Challenges of using mobile phones for climate information delivery
The IPS survey indicates that, despite significantly high mobile phone usage and penetration in Sri Lanka, acclimatising farmers to use phones to access climate information remains a challenge. While more than a half of the farmers have access to mobile phones, over 29% of farmers do not use any kind of phone. Moreover, only about 9% of farmers have access to a smart phone. This might be partly due to regional disparities in mobile penetration in Sri Lanka.
The IPS survey also finds that farmers hardly use mobile weather alerts. This is due to the unreliability and inaccessibility of mobile weather alerts (Figure 4). The farmers’ inability to understand highly technical climate information can also play a part in this regard.
Despite various challenges, mobile phones have the potential to become a major component in climate and weather information systems. For best results, instead of providing weather information as a stand-alone service, it should bundled with other complementary information, such as customised crop guidance, market/price information, or even as a package with index insurance schemes. For example, in India, the Farm Need app provides information on agronomic management practices and weather related risks for selected crops.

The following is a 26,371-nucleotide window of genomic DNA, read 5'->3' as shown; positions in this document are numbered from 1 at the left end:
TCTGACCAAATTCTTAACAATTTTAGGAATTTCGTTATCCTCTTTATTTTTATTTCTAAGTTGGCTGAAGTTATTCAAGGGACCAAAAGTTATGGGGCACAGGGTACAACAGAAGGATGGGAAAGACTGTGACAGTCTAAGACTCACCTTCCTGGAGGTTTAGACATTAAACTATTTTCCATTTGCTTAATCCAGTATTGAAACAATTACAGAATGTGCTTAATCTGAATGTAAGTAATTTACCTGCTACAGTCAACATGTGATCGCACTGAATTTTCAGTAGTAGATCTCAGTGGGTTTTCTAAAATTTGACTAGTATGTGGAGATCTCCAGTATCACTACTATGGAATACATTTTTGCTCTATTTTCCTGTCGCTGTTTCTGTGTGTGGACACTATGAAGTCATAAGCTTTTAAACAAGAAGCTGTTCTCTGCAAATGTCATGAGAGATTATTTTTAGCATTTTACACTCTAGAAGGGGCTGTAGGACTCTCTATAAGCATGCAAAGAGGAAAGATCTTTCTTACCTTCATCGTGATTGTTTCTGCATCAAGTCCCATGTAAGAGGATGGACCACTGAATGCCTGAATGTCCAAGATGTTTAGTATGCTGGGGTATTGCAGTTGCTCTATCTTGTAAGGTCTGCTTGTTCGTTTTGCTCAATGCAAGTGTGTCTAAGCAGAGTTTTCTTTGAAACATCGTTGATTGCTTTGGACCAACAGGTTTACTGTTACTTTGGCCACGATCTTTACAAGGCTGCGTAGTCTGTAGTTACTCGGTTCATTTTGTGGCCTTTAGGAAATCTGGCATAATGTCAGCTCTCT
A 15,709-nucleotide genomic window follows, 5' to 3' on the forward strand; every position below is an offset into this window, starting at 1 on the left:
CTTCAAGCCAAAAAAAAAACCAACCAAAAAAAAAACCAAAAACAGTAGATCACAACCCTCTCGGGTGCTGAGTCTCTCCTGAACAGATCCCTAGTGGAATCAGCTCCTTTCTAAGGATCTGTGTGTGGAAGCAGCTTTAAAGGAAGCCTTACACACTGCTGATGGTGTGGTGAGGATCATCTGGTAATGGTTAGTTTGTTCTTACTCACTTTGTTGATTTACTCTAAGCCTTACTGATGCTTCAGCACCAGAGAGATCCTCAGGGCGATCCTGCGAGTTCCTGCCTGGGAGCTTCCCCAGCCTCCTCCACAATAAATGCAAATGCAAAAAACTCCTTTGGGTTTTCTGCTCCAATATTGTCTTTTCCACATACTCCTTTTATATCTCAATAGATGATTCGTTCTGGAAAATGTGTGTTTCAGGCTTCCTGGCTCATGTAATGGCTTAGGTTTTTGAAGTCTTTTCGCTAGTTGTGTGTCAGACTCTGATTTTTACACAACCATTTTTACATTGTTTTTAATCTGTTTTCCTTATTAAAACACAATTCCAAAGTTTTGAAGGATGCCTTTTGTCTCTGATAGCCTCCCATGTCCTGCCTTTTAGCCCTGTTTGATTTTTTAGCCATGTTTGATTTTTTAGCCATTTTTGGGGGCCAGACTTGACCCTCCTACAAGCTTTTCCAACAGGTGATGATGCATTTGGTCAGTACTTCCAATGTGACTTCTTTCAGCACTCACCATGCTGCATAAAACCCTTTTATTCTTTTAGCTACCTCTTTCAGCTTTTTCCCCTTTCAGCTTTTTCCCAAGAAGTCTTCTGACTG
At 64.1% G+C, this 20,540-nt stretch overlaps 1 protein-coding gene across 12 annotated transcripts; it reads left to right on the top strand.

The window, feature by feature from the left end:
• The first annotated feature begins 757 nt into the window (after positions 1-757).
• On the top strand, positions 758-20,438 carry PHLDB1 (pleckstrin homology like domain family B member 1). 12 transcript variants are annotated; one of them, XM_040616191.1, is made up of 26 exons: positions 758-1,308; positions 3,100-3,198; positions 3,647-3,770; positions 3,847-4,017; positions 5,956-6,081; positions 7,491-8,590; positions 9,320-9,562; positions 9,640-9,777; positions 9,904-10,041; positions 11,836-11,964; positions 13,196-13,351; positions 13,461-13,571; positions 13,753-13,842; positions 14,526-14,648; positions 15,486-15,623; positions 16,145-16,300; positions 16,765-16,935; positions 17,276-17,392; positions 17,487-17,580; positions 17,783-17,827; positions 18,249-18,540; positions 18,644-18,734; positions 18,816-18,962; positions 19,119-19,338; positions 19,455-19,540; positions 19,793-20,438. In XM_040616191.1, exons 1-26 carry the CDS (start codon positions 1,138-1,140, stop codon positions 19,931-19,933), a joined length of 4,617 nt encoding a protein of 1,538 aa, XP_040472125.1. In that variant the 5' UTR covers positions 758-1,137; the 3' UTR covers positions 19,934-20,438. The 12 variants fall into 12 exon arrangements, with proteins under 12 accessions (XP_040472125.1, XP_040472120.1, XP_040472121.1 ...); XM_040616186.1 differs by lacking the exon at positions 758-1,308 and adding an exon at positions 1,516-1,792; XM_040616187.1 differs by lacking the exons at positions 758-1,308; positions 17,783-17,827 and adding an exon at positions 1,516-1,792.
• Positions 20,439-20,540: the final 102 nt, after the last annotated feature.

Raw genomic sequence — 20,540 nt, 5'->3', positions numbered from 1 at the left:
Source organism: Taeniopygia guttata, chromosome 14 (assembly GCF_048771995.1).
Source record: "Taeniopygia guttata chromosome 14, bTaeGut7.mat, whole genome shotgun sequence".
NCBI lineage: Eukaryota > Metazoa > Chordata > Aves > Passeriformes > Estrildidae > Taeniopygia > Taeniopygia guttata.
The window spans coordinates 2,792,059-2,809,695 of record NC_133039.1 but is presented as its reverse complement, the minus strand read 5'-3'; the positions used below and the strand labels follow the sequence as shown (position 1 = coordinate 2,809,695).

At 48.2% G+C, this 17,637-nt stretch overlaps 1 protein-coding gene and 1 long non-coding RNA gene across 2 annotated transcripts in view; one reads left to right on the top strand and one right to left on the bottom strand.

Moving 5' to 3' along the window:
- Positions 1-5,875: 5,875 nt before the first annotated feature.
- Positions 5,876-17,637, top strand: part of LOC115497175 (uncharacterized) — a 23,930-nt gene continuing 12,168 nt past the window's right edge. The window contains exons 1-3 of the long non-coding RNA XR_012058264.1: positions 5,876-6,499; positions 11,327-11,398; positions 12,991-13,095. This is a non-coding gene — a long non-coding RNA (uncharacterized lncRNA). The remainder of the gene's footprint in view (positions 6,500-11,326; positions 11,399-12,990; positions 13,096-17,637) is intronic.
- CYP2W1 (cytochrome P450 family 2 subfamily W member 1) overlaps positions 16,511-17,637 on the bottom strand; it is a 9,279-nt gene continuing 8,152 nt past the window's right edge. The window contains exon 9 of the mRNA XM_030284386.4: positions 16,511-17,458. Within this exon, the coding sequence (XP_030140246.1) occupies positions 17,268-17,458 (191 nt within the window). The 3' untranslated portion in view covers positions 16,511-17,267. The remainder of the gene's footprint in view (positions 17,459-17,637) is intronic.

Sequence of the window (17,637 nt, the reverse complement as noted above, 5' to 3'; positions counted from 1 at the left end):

Also, the information delivered through the mobile channels should be based on the needs of the users. The communication tools should be targeted to suit both the information and the users. It is also important to develop mobile platforms that facilitate two-way information flows, so that the collection of localised data and feedback from farmers can be done simultaneously. An example is Uganda’s Mobile Weather Alert system.
With increased mobile penetration and technical knowledge among rural farmers, mobile phones can be used as a potential solution to existing challenges in climate information delivery.
[Manoj Thobbotuwawa is a Research Fellow and Nimesha Dissanayaka is a Research Assistant at the Institute of Policy Studies of Sri Lanka (IPS).]